The local media frets and fusses over every little botanical sneeze that might dust pinot noir grapes in a little mold. But when’s the last time (or, for that matter, the first) that you saw a headline warning of the threat of a disease like downy mildew to the prized Goldings variety of hops, much less the necrotic ring-spot virus that attacks our Perle hops? We constantly celebrate and market our kissing-cousin latitudinal relationship with the French Burgundy region. But wait a minute: don’t we share the same alignment with the hop-growing Tettnang region of Germany?
Grapevines whorishly drape themselves all over the state, from the Columbia Gorge to the Rogue Valley to—for chrissakes—Milton-Freewater. Hops are more discerning, the very best of them (even Washington state’s growers will concede) sprouting only in the Willamette Valley. Perhaps it’s about loyalty. Most Oregon hop farmers, according to the Oregon Hops Commission, are third- and fourth-generation farmers. (Hops arrived in Oregon in the 1870s.) Grapes are relative newbies: Oregon’s prized vineyards, which date to only the 1960s, are just now getting passed to a second generation.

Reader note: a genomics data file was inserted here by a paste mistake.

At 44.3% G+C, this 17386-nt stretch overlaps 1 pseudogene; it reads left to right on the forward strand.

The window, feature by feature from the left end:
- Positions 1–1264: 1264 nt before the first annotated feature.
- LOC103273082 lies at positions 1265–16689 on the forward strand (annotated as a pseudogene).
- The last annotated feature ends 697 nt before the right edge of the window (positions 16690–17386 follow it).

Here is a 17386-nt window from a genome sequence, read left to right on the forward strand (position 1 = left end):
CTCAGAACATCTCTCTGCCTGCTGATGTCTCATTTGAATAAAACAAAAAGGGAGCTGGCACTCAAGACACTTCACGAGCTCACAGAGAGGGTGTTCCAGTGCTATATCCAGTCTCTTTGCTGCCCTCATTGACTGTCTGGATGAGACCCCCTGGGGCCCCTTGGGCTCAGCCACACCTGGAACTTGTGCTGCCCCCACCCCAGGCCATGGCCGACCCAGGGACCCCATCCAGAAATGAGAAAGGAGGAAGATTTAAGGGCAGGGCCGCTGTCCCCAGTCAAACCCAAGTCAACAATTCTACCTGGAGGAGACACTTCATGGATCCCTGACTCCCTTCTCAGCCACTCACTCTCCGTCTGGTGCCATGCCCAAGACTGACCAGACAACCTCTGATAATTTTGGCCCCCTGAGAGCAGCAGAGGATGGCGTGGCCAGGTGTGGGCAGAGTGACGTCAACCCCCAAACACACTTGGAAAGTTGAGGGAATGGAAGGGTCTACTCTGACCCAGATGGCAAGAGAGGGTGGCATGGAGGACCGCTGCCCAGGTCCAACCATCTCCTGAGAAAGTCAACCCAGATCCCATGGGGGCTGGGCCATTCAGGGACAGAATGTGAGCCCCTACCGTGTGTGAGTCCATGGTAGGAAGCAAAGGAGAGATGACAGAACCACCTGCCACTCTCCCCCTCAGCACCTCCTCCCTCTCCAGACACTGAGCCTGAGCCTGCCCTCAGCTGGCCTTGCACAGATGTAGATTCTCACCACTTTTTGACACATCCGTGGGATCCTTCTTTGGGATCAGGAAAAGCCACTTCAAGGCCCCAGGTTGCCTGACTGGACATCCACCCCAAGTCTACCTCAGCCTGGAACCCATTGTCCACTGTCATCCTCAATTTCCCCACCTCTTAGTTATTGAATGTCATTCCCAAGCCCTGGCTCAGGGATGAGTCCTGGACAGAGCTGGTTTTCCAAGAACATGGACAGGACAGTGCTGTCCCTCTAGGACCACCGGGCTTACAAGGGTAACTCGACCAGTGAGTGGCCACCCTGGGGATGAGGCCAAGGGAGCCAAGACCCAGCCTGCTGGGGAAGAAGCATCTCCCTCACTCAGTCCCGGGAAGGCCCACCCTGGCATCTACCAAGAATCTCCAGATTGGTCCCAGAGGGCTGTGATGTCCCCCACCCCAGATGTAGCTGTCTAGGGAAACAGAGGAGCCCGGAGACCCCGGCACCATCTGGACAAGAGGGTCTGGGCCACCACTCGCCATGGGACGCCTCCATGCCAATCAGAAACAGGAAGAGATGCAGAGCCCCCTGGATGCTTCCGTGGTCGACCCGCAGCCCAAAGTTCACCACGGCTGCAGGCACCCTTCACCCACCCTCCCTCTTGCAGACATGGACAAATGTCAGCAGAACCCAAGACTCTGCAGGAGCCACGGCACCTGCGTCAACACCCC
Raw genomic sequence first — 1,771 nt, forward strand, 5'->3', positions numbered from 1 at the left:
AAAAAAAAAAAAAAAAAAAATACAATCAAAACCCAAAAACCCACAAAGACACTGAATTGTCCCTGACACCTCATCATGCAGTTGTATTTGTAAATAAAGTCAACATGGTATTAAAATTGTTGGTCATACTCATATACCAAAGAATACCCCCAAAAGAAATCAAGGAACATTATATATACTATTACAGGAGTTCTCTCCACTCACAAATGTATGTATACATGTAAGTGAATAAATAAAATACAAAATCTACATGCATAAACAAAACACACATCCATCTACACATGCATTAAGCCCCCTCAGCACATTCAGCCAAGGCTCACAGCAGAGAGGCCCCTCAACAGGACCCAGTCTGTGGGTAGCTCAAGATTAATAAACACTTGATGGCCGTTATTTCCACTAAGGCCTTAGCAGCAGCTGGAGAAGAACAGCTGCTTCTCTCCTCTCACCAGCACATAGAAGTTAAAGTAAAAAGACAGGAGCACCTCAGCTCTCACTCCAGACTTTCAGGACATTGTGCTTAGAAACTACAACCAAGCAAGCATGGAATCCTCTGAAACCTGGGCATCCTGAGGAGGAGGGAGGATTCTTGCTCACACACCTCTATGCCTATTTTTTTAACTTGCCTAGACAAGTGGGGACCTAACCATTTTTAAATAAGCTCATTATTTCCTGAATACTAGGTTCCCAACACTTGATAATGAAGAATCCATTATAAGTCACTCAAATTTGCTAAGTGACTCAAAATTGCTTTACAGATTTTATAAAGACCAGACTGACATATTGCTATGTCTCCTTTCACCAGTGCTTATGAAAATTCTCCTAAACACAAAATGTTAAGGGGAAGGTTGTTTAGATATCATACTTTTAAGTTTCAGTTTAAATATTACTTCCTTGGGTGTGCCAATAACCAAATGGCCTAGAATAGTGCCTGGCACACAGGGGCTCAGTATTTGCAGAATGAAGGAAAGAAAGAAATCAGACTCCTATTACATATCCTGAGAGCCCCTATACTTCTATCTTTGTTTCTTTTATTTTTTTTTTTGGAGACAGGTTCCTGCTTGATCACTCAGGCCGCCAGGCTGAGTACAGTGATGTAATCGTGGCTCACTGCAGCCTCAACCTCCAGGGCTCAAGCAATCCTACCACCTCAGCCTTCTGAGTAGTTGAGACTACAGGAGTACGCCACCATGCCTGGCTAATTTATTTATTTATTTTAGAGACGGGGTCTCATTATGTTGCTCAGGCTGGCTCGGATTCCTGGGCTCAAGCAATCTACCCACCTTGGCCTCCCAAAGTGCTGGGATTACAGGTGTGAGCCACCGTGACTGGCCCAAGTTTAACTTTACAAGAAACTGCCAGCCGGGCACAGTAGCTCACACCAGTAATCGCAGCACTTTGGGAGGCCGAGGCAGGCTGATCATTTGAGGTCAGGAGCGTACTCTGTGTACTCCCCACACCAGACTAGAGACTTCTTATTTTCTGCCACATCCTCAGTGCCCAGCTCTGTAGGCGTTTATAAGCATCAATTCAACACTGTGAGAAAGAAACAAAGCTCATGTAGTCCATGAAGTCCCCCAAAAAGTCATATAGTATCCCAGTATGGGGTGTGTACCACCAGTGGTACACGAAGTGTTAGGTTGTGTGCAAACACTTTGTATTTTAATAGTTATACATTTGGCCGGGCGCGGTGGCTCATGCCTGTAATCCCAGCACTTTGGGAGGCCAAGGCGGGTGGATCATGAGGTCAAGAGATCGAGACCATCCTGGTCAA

Yet, ahem, in 1994, the Oregon Soil Society named grape-loving “jory” as the state soil of Oregon, adding it to the high pedestal of the state fish, the chinook salmon, and the state rock, the thunder egg. (Though on this front, winemakers and brewers should unite to topple the state beverage: milk.) But apart from the subtleties of loyalty and loam, the media’s bias for grapes ignores money: in 2009, the harvest from 6,183 acres of Oregon hops sold for $43.2 million, while 15,600 acres of wine grapes produced $76.8 million. That equates to every acre of hops pumping $2,000 more into Oregon’s economy than a similarly sized plot of grapes. Finally, lest we forget: according to industry sources, craft brewing contributed an estimated $2.33 billion to Oregon’s economy; winemaking, a mere $1.4 billion.
Don’t worry, wine industry and oenophiles: Portland Monthly will keep giving you lots of love, especially this fall. But for July, we’re here for beer. Grab your mug (or your snifter), and turn to page 39. Cheers!